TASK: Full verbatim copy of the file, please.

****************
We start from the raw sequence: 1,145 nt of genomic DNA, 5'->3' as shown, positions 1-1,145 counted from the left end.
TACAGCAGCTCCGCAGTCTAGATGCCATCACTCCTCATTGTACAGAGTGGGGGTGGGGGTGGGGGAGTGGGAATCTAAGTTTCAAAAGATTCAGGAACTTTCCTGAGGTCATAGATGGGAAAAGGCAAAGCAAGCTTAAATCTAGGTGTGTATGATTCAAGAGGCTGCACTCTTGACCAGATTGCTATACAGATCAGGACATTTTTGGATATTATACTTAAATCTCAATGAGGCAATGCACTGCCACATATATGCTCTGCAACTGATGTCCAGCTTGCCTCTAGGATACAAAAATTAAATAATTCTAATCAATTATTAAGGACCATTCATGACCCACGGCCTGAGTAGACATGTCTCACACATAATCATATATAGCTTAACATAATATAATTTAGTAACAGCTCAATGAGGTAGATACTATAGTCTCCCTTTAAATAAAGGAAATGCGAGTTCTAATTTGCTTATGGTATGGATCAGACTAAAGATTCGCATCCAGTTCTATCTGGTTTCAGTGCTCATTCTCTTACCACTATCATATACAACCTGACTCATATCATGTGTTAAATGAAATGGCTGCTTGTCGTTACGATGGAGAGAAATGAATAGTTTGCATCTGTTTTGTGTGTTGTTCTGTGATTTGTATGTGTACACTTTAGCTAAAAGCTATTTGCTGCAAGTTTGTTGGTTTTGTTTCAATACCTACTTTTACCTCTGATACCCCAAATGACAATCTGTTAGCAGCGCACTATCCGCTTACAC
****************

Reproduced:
We start from the raw sequence: 1,145 nt of genomic DNA, 5'->3' as shown, positions 1-1,145 counted from the left end.
TACAGCAGCTCCGCAGTCTAGATGCCATCACTCCTCATTGTACAGAGTGGGGGTGGGGGTGGGGGAGTGGGAATCTAAGTTTCAAAAGATTCAGGAACTTTCCTGAGGTCATAGATGGGAAAAGGCAAAGCAAGCTTAAATCTAGGTGTGTATGATTCAAGAGGCTGCACTCTTGACCAGATTGCTATACAGATCAGGACATTTTTGGATATTATACTTAAATCTCAATGAGGCAATGCACTGCCACATATATGCTCTGCAACTGATGTCCAGCTTGCCTCTAGGATACAAAAATTAAATAATTCTAATCAATTATTAAGGACCATTCATGACCCACGGCCTGAGTAGACATGTCTCACACATAATCATATATAGCTTAACATAATATAATTTAGTAACAGCTCAATGAGGTAGATACTATAGTCTCCCTTTAAATAAAGGAAATGCGAGTTCTAATTTGCTTATGGTATGGATCAGACTAAAGATTCGCATCCAGTTCTATCTGGTTTCAGTGCTCATTCTCTTACCACTATCATATACAACCTGACTCATATCATGTGTTAAATGAAATGGCTGCTTGTCGTTACGATGGAGAGAAATGAATAGTTTGCATCTGTTTTGTGTGTTGTTCTGTGATTTGTATGTGTACACTTTAGCTAAAAGCTATTTGCTGCAAGTTTGTTGGTTTTGTTTCAATACCTACTTTTACCTCTGATACCCCAAATGACAATCTGTTAGCAGCGCACTATCCGCTTACAC